Tomorrow we are going to Petra for our team day since today is our final day of Surgery. with today's scheduled patients, 104 life-altering surgeries were performed that will impact these people's lives forever. I have fallen in so much love with these patients and their families. They are so wonderful and just like us. Like I said earlier, I have a really hard time remembering who had what deformity because all of them have such lively and incredible spirits that radiate so much wider than anything else. It is hard for them though, because not everyone has the opportunity to be in the hospital and on a mission in my position and therefore they are subject to teasing, ridicule, embarassment, harassment and being an outcast for something they did not choose to have, nor had any control over. For something so Aesthetic and superficial-- it is disgusting. I can't believe that just because of some anomaly on their body, they would not be as loved or respected or appreciated by someone. And it's not just the people around them at home. Think about yourself. If you saw a baby with their eyes 4 inches apart, drooling uncontrollably with an inch and a half HOLE right below their eye, or a toddler with a tooth growing out of his nose, or a baby girl that had half of her entire face covered in black hair and skin that looked charred all of whom were being held by distressed mothers or family members with their faces and bodies-- eyes, hands, feet- everything completely covered by a black veil. Would you be quick to judge? It's not just something that they deal with at home. Just somethign to think about.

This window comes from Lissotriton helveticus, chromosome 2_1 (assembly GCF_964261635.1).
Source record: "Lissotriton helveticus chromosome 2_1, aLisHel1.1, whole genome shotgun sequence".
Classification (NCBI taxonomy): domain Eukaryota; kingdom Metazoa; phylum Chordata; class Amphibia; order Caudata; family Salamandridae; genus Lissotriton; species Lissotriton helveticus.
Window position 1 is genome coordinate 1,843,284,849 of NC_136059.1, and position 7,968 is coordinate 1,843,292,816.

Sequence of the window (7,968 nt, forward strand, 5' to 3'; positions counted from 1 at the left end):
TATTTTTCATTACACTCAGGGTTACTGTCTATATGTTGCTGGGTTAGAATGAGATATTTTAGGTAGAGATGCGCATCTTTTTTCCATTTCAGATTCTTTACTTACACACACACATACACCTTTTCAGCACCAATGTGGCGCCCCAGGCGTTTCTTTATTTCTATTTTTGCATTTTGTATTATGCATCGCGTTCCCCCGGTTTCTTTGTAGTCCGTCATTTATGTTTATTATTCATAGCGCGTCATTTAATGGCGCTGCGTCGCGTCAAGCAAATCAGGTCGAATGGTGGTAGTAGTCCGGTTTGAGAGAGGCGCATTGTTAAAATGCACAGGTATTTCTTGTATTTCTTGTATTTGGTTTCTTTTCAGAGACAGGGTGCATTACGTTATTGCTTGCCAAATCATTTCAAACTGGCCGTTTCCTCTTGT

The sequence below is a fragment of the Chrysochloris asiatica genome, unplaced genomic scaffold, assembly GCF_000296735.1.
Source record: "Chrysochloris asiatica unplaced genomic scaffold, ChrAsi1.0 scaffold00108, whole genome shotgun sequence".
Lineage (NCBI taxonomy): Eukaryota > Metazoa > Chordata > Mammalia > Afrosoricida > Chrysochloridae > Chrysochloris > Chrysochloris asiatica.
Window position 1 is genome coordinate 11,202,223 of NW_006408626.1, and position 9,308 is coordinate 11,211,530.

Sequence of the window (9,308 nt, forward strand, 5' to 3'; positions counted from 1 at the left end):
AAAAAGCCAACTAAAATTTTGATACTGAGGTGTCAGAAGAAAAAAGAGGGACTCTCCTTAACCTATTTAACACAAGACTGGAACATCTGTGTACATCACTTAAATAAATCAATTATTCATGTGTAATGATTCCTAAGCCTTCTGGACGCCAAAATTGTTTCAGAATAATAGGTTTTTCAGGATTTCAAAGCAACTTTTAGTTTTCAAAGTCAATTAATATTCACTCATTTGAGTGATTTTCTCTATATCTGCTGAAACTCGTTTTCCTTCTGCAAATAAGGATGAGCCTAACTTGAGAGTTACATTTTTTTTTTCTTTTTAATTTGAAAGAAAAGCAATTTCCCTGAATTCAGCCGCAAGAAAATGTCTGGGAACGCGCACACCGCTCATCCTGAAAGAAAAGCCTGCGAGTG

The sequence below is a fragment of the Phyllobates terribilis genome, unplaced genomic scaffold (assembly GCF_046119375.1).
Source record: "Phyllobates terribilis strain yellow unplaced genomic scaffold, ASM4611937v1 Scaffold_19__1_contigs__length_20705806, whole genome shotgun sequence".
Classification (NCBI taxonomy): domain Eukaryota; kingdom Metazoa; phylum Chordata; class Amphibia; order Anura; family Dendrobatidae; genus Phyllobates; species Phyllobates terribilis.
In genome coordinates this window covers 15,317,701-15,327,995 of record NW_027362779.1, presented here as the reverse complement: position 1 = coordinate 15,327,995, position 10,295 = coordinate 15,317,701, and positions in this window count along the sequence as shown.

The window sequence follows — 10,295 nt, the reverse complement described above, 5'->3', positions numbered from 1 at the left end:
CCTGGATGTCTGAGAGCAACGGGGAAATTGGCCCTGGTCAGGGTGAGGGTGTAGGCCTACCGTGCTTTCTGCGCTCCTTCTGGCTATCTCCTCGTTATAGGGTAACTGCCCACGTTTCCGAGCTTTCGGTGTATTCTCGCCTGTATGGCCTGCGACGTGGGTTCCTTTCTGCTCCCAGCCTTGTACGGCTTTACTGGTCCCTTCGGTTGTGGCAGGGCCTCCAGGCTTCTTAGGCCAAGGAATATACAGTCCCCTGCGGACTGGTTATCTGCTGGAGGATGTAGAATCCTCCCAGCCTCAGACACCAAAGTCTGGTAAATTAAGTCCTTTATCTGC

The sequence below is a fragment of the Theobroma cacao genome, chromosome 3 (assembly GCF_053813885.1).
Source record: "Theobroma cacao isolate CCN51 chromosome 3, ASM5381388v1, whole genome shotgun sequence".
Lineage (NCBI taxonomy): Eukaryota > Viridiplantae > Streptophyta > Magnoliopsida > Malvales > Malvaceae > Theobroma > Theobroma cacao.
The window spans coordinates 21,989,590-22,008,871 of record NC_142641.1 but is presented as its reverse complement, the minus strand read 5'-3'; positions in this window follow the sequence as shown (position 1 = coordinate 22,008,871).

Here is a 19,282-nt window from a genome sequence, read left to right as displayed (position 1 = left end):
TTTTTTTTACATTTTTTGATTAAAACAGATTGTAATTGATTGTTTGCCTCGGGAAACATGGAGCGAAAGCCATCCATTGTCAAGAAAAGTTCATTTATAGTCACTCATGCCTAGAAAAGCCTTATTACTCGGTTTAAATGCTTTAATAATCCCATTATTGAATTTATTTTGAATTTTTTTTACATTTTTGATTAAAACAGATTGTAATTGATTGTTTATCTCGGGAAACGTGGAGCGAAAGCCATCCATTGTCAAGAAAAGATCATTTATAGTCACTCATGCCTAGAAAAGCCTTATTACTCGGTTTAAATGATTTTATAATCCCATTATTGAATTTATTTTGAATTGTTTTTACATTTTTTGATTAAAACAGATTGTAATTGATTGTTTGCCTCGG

I have blogged way too long. All I had to say is that I love it here and that I am sad to be coming home. I have promised my new friends that I will be back here. And soon. It is beautiful.

Another tip- it would help if you are fluent in child games, songs, rhymes, and crafty things before you leave. Thankfully I am happy homemaker, mini martha.. so it all comes way easy to me. But if you keep a pack of bubbles and pipe cleaners in your backpack at all times. They will halt any tears or sadness. I pull out a few colors and let kids choose their favorite and then make a flower for them and tie another color around the inside and make a stem too. I can make butterflies and people and really anything. The kids LOVE it. imagine when you were little and the scary balloon man who came up to you at places and asked you what you wanted- you told him- and you awtch in amazement as this magnificent thing was created before your eyes. You CAN and WILL be that person.. except for the part about being a creepy clown. Haha-- I think the biggest asset to you will be your creativity. You will seriously feel so amazing. Like Santa. Literally. so start gettnig  crafty. I'll make this into a mission tip blog after I get back to Utah.

Another thing- don't let ANYONE go without something. If you try to conserve- don't. It's our last day and we still have easily a whole suitcase full of stuff. Give away- give away- give away. And I would give about half away during screening. You will see the most pateitns then because we have only seen 25 patients a day after that for surgery with their siblings and it's not enough people to give everythign away.

I have soaked up each and every minute while I am here. I don't think I have any major regrets. Only in prepartion I have regrets. Like getting stuff for the team and stuff.

This is so long. I'm so sorry!


Jordan is home.




  1. i love your blog. it's just too amazing for words. you are very good at conveying your emotions, thoughts and feelings through words. and THANK YOU for the tips. i leave in 11 day AHHH!
    :) Robyn

  2. as I have said many times before Lisa, I love your blog. It is awesome. It really is such a good, raw example of what we all feel on our mission. <3 you. I kinda got teary eyed reading about your girl, because the same thing happened to me and my girl and my boy. ahhhhh <3 them.